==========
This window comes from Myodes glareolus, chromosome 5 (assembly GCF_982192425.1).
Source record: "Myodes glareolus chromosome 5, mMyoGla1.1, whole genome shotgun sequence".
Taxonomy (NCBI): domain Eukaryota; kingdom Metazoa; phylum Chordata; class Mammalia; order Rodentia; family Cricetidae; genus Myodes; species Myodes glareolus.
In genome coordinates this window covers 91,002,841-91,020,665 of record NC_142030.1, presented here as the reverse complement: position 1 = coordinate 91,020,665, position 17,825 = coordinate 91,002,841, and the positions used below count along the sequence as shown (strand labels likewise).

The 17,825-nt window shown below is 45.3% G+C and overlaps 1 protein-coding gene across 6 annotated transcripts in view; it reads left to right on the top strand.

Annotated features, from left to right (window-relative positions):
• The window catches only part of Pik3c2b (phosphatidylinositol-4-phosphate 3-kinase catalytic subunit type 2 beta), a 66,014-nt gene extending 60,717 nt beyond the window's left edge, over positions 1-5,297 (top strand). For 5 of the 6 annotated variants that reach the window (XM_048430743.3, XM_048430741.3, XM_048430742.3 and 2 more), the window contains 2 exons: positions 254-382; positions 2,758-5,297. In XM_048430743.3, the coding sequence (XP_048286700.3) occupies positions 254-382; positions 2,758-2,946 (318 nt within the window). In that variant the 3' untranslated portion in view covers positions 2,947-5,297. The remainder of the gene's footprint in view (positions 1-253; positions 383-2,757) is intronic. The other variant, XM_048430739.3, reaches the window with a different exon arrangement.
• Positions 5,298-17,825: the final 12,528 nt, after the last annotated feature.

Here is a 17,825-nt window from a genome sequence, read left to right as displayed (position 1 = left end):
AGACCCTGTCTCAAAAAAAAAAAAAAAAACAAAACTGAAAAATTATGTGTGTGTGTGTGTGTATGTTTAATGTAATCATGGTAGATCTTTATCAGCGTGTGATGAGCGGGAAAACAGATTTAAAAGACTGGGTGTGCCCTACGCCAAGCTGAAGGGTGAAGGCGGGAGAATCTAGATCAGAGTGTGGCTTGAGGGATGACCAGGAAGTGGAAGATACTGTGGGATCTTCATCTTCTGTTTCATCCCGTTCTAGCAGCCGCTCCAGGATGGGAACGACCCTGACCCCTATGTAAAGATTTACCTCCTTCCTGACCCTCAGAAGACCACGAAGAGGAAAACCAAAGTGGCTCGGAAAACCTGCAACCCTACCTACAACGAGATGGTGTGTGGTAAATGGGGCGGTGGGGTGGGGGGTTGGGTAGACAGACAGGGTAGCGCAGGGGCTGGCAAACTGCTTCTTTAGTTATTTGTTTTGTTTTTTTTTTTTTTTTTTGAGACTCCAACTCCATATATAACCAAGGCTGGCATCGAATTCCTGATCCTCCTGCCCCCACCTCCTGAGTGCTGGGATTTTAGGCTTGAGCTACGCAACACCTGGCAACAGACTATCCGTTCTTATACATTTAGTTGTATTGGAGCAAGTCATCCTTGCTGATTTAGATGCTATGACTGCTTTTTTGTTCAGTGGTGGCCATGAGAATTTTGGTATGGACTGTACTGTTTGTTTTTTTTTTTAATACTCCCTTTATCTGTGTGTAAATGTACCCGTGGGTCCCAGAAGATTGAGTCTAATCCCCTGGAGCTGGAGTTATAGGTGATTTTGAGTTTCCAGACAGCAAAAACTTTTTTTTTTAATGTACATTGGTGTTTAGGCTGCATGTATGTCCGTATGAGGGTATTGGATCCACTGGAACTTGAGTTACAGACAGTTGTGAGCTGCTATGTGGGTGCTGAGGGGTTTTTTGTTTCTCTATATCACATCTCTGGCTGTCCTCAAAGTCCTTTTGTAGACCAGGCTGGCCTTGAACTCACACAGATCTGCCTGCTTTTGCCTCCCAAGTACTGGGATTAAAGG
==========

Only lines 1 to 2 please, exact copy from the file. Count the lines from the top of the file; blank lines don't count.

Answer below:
This window comes from Myodes glareolus, chromosome 5 (assembly GCF_982192425.1).
Source record: "Myodes glareolus chromosome 5, mMyoGla1.1, whole genome shotgun sequence".